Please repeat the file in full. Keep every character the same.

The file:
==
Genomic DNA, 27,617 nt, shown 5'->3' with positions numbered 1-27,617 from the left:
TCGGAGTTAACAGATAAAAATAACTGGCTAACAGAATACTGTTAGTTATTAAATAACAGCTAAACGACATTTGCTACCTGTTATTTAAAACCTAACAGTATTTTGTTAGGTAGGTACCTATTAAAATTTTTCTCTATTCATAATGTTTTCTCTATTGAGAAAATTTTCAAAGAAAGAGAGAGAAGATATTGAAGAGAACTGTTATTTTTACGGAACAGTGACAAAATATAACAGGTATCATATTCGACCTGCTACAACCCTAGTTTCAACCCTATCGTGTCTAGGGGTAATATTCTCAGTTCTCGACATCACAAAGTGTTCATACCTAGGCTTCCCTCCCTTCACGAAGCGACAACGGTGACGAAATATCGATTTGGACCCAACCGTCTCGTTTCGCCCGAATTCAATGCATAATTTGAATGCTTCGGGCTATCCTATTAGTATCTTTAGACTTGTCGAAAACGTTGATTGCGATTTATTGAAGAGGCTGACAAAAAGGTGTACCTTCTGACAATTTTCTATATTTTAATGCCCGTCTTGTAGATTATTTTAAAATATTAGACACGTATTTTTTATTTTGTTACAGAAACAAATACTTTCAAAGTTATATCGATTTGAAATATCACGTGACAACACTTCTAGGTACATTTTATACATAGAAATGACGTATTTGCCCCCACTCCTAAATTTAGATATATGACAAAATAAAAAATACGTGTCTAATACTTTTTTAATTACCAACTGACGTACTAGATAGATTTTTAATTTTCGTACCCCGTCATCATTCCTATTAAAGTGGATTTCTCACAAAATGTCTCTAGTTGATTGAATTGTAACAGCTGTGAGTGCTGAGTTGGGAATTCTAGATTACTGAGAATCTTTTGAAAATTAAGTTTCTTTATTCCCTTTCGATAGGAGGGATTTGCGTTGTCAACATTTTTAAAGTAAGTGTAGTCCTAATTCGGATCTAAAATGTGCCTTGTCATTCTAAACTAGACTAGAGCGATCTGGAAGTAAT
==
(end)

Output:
Genomic DNA, 27,617 nt, shown 5'->3' with positions numbered 1-27,617 from the left:
TCGGAGTTAACAGATAAAAATAACTGGCTAACAGAATACTGTTAGTTATTAAATAACAGCTAAACGACATTTGCTACCTGTTATTTAAAACCTAACAGTATTTTGTTAGGTAGGTACCTATTAAAATTTTTCTCTATTCATAATGTTTTCTCTATTGAGAAAATTTTCAAAGAAAGAGAGAGAAGATATTGAAGAGAACTGTTATTTTTACGGAACAGTGACAAAATATAACAGGTATCATATTCGACCTGCTACAACCCTAGTTTCAACCCTATCGTGTCTAGGGGTAATATTCTCAGTTCTCGACATCACAAAGTGTTCATACCTAGGCTTCCCTCCCTTCACGAAGCGACAACGGTGACGAAATATCGATTTGGACCCAACCGTCTCGTTTCGCCCGAATTCAATGCATAATTTGAATGCTTCGGGCTATCCTATTAGTATCTTTAGACTTGTCGAAAACGTTGATTGCGATTTATTGAAGAGGCTGACAAAAAGGTGTACCTTCTGACAATTTTCTATATTTTAATGCCCGTCTTGTAGATTATTTTAAAATATTAGACACGTATTTTTTATTTTGTTACAGAAACAAATACTTTCAAAGTTATATCGATTTGAAATATCACGTGACAACACTTCTAGGTACATTTTATACATAGAAATGACGTATTTGCCCCCACTCCTAAATTTAGATATATGACAAAATAAAAAATACGTGTCTAATACTTTTTTAATTACCAACTGACGTACTAGATAGATTTTTAATTTTCGTACCCCGTCATCATTCCTATTAAAGTGGATTTCTCACAAAATGTCTCTAGTTGATTGAATTGTAACAGCTGTGAGTGCTGAGTTGGGAATTCTAGATTACTGAGAATCTTTTGAAAATTAAGTTTCTTTATTCCCTTTCGATAGGAGGGATTTGCGTTGTCAACATTTTTAAAGTAAGTGTAGTCCTAATTCGGATCTAAAATGTGCCTTGTCATTCTAAACTAGACTAGAGCGATCTGGAAGTAAT